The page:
When LIPA trustees voted in November to approve a $388 million expansion of the planned South Fork offshore wind farm, they were told federal tax credits that were being phased out made the year-end vote a “one-time opportunity” to save customers millions of dollars.
In the aftermath of that vote, which allowed developer Orsted to increase the project’s size by 40 megawatts, Orsted is declining to say whether LIPA’s action allowed it to meet the year-end deadline to qualify for the 2018 credit, or whether it applied last year at all. Doing so would allow the company to qualify for federal funds amounting to 18 percent of the project’s cost. The credit falls to 12 percent this year before expiring at year end.
“We’ll have to decline – we can’t comment on our financial strategies for the project because it’s commercially sensitive information,” Meaghan Wims, a spokeswoman for Orsted, said in an email.
That explanation was insufficient for Assemb. Fred Thiele (I-Sag Harbor), who last month pulled his support of the former Deepwater Wind project over issues of “transparency” from Orsted. Deepwater Wind was acquired by Orsted for $510 million in October.
“As a governmental entity, the [LIPA] board of trustees made a decision to increase the size of the Deepwater project based on Orsted’s representation that it would apply for a tax credit in 2018,” Thiele said. “The public has a right to know whether or not they are going to benefit from that tax credit.”
Loss of Thiele’s backing for the project was a setback because of his long-standing support for the South Fork wind farm to power his East End district. The project also requires local approval for a cable that makes landfall in Wainscott.
Wims said the company “anticipates” qualifying for a federal tax credit but declined to say which one. She confirmed that the company “bares the risk of qualifying for tax credits,” meaning LIPA won’t be subject to a higher cost for energy if Orsted fails to qualify.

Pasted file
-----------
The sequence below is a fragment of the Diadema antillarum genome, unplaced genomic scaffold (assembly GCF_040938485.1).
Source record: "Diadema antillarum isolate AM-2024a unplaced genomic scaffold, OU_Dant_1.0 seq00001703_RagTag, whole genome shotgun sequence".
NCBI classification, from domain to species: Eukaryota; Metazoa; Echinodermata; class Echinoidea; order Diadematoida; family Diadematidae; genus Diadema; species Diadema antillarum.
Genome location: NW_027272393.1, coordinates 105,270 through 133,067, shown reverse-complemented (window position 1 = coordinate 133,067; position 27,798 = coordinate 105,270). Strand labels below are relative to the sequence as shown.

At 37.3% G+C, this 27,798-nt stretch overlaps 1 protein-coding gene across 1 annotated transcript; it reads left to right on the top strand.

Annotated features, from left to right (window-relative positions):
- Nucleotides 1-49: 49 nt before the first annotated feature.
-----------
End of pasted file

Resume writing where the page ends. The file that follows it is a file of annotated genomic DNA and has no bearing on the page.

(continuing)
LIPA chief executive Tom Falcone said Orsted offered LIPA two separate prices for power from the expanded array – one if the contract was approved in November and the company qualified for the tax credit, and a second price if it did not qualify.
“We weren’t going to take the risk of whether they executed or not” in qualifying for the credit, said Falcone, adding he was unaware last month whether Orsted had expected to qualify for the 2018 credit. “It wouldn’t be right for us to take the risk.”
The board resolution trustees voted on said their approval “will permit the amended project to qualify for the 2018 federal tax credit, which is scheduled to decline by 20 percent” this year. The resolution said qualification for the 2018 credit “results in approximately $15 million of savings to LIPA customers.”
Two LIPA board members were divided in their reactions to the vote. LIPA board vice chairman Mark Fischl said he didn’t see a significant difference between the written board resolution and the notion that his vote essentially transferred the tax-credit risk to Orsted.
“I think it gets you to the same place,” Fischl said. “I don’t see an issue. I’m comfortable the way staff handled it.”
LIPA trustee Matthew Cordaro, who abstained from the vote after arguing the additional 40 megawatts should have been subjected to competitive bidding, said he was unaware that the vote was about which entity bore the risk.
“The way it was presented was we could miss the tax incentive if we didn’t do it now,” said Cordaro, a former Long Island Lighting Co. executive. “It was not that they [Orsted] were going to take the risk of not getting the tax incentive.”
At the board meeting in November, Jim Parmalee, PSEG Long Island’s director of power resources and contract management, told trustees the expanded project was a “one-time opportunity” to get cheaper power from bigger turbines with new economies of scale and the benefit of the 2018 tax credits. “This is something that really can’t be replicated if we were to wait [because] the original contract is underway,” he said.
The board members’ vote approved an expansion of the project from its original 90 megawatts to 130 megawatts, with an additional cost to ratepayers of $388 million. LIPA said that would raise the monthly cost on average bills by 20 to 38 cents above the project’s original estimated monthly bill impact of $1.19.
To qualify for the credit, Denmark-based Orsted must buy equipment comprising at least 5 percent of the project’s cost by the end of the year, and take delivery shortly thereafter, according to a state filing by Deepwater Wind in June.
Deepwater in the past has said the cost to build the original 15-turbine array and a 50-mile cable from the waters off Rhode Island was $740 million, so an 18 percent tax credit could cut $133.2 million from the total. The state comptroller lists the total contract value, including all payments expected to come from ratepayers over its 20-year life, at $1.62 billion.
But that last figure was before the expansion of the project with Orsted. Kate Gurnett, a spokeswoman for the comptroller’s office, said, “We haven’t seen a contract yet for the additional megawatts.”
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